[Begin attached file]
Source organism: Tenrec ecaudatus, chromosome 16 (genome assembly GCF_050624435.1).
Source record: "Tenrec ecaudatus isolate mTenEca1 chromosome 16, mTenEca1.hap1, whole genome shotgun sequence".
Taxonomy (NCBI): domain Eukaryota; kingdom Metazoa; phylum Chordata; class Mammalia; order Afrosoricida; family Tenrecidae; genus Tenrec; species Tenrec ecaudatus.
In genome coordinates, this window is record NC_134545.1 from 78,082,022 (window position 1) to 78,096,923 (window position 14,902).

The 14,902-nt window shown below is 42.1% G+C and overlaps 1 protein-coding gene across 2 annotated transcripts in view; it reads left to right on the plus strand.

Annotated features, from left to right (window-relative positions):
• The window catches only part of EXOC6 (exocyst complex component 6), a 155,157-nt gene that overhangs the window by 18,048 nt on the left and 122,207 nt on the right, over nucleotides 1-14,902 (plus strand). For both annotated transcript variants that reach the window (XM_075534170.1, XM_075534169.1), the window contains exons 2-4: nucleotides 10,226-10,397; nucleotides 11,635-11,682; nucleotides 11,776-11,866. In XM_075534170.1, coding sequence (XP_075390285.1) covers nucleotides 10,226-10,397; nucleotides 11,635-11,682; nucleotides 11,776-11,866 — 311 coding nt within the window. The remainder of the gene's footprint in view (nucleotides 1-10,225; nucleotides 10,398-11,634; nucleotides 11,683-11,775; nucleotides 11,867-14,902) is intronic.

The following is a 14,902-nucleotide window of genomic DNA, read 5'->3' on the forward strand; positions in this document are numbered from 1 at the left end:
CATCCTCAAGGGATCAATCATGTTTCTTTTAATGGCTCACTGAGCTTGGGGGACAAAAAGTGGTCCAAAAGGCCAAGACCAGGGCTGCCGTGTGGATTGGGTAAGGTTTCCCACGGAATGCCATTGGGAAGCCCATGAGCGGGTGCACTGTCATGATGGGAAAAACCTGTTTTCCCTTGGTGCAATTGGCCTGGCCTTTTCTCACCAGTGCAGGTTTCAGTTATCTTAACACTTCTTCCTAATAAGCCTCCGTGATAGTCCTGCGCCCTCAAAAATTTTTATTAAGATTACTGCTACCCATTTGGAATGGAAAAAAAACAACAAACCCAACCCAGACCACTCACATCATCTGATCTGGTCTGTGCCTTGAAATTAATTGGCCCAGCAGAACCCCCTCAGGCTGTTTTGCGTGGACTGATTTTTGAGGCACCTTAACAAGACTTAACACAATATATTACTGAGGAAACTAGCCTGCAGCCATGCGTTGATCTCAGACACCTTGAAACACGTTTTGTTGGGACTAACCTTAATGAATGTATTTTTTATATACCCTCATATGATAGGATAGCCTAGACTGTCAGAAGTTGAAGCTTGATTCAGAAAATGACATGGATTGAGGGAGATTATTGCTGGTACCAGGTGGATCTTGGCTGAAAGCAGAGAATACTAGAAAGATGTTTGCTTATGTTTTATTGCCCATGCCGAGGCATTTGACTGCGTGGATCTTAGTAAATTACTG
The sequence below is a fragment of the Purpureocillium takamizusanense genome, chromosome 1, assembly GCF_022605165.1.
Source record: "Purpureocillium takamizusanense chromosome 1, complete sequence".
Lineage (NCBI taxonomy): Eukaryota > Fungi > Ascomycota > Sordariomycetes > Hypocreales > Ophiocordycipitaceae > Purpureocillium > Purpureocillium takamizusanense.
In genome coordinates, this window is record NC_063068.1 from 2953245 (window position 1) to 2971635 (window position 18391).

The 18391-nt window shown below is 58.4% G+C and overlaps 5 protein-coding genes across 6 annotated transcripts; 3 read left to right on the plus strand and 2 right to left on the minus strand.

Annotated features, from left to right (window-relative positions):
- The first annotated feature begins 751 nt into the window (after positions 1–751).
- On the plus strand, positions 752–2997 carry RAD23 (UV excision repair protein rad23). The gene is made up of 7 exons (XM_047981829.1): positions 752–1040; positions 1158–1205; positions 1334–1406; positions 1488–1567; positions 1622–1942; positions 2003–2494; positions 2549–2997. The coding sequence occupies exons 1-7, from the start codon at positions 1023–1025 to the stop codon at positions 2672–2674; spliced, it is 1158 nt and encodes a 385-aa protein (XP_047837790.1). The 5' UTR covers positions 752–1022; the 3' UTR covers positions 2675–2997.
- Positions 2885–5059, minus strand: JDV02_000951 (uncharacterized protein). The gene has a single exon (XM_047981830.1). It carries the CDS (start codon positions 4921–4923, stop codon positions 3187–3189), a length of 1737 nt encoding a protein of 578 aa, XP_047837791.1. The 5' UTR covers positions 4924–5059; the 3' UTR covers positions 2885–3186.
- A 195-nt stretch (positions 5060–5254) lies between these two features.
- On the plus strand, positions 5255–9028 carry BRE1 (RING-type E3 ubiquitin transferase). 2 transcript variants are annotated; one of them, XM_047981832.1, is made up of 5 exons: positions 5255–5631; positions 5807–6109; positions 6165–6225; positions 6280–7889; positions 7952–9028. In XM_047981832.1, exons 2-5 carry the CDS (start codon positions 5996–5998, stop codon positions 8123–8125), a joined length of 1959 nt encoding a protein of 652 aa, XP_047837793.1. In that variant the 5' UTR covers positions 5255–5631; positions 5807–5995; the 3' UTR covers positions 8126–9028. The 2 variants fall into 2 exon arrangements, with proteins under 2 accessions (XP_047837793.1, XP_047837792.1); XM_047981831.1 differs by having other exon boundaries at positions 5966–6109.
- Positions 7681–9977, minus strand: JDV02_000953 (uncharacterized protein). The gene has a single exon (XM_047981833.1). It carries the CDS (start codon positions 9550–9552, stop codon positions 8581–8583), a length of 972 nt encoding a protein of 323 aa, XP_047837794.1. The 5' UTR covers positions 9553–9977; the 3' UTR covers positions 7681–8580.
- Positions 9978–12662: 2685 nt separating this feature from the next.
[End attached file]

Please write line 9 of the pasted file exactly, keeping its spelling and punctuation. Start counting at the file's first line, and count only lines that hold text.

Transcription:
CATCCTCAAGGGATCAATCATGTTTCTTTTAATGGCTCACTGAGCTTGGGGGACAAAAAGTGGTCCAAAAGGCCAAGACCAGGGCTGCCGTGTGGATTGGGTAAGGTTTCCCACGGAATGCCATTGGGAAGCCCATGAGCGGGTGCACTGTCATGATGGGAAAAACCTGTTTTCCCTTGGTGCAATTGGCCTGGCCTTTTCTCACCAGTGCAGGTTTCAGTTATCTTAACACTTCTTCCTAATAAGCCTCCGTGATAGTCCTGCGCCCTCAAAAATTTTTATTAAGATTACTGCTACCCATTTGGAATGGAAAAAAAACAACAAACCCAACCCAGACCACTCACATCATCTGATCTGGTCTGTGCCTTGAAATTAATTGGCCCAGCAGAACCCCCTCAGGCTGTTTTGCGTGGACTGATTTTTGAGGCACCTTAACAAGACTTAACACAATATATTACTGAGGAAACTAGCCTGCAGCCATGCGTTGATCTCAGACACCTTGAAACACGTTTTGTTGGGACTAACCTTAATGAATGTATTTTTTATATACCCTCATATGATAGGATAGCCTAGACTGTCAGAAGTTGAAGCTTGATTCAGAAAATGACATGGATTGAGGGAGATTATTGCTGGTACCAGGTGGATCTTGGCTGAAAGCAGAGAATACTAGAAAGATGTTTGCTTATGTTTTATTGCCCATGCCGAGGCATTTGACTGCGTGGATCTTAGTAAATTACTG